Experience and education concur on the practice that total chlorine and free chlorine can be tested, and that chloramines in swimming pools are irritants and ineffective disinfectants; science supports the ability of break-point chlorination to destroy ammonia-based chloramines. There is a common experience, however, that indicates a flaw in combined chlorine and break-point education. Water, which time after time has received adequate free chlorine to achieve break-point chlorination, should be free of combined chlorine; but, when the water is tested, combined chlorine remains. If education was correct, after break-point chlorination, the combined chlorine would be undetectable. Actual experience, on the other hand, indicates users continue to sense and smell nitrogen trichloride in the air above the pool.

The scientific method directs that in the presence of contradictory evidence, a hypothesis must be abandoned or modified to support the available evidence. In the example of chloramines, if break-point chlorination is performed and combined chlorine is still detected, ammonia cannot be the sole contributor to the formation of combined chlorine. Subsequently, the hypothesis has been modified to address another factor contributing to the presence of combined chlorine and the production of nitrogen trichloride: organic chloramines.

The characteristics of chloramines are significant: they do not react as well as free chlorine, do not serve as disinfectants and do not appear in a free-chlorine test, commonly called the DPD1 test.

Understanding organic chloramines
Organic chloramines have been identified as negatively impacting the swimming-pool water and surrounding air. The most common organic chloramine comes from urea. Free chlorine will break urea’s nitrogen to hydrogen (N–H) bond and form a nitrogen to chlorine (N–Cl) bond, similar to free chlorine’s reaction with ammonia:

The difference between ammonia and urea’s chemical reaction to free chlorine is based on urea’s unique structure. Urea has nitrogen-to-carbon (N–C) bonds; ammonia has only nitrogen-to-hydrogen (N–H) bonds. The N–C bond takes days or even weeks to break down, depending on the free-chlorine concentration. Consequently, urea breaks down more slowly, producing ammonia at low levels over time. The subsequent chlorination of ammonia produces trichloramine, which irritates swimmers’ eyes and membranes and evaporates to create an offensive odor in the area nearby.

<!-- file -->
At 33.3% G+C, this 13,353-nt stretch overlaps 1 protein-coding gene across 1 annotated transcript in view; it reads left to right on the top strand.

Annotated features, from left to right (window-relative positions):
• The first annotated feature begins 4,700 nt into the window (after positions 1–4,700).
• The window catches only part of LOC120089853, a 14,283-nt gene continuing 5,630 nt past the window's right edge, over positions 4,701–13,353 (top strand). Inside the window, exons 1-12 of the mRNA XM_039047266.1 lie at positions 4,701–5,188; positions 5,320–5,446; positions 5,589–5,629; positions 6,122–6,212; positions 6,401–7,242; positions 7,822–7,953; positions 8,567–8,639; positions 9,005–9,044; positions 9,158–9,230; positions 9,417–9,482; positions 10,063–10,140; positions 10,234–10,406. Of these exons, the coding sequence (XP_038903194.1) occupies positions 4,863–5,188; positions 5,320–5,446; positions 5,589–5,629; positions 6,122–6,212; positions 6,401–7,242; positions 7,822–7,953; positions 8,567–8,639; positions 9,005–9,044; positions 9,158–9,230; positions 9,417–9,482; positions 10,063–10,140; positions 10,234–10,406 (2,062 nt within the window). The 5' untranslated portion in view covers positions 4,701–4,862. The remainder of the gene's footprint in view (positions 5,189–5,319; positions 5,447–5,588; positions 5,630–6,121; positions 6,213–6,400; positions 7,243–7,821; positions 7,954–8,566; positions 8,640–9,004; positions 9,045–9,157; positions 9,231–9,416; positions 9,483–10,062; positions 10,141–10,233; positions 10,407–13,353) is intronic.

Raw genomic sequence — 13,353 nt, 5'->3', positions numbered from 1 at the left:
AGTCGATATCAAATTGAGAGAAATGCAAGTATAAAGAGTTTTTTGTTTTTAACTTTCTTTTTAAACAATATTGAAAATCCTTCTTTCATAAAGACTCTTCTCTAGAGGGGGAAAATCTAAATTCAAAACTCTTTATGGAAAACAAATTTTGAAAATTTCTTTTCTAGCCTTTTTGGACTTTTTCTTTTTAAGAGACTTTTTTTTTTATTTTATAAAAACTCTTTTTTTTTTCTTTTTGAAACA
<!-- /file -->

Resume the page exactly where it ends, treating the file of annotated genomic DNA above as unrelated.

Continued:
Chloramines irritate eyes and respiratory tract, can aggravate asthma and cause a strong chemical smell at indoor pools.

Combining education and experience to address combined chlorine
Education leading to prevention is key. Although perspiration cannot be prevented, water contamination from perspiration, skin cells and cosmetics can be reduced by showering before entering the water. With urine being the primary source of urea in pools, collaborative consumer education can continue to prevent pee in the pool. In addition to prevention, while not the most environmentally friendly solution to reducing and eliminating chloramines, water replacement guarantees the reduction of contaminants. Even partial water replacement is part of the European DIN standards. Other oxidization systems, such as UV, ozone or monopersulfate may also provide some benefits.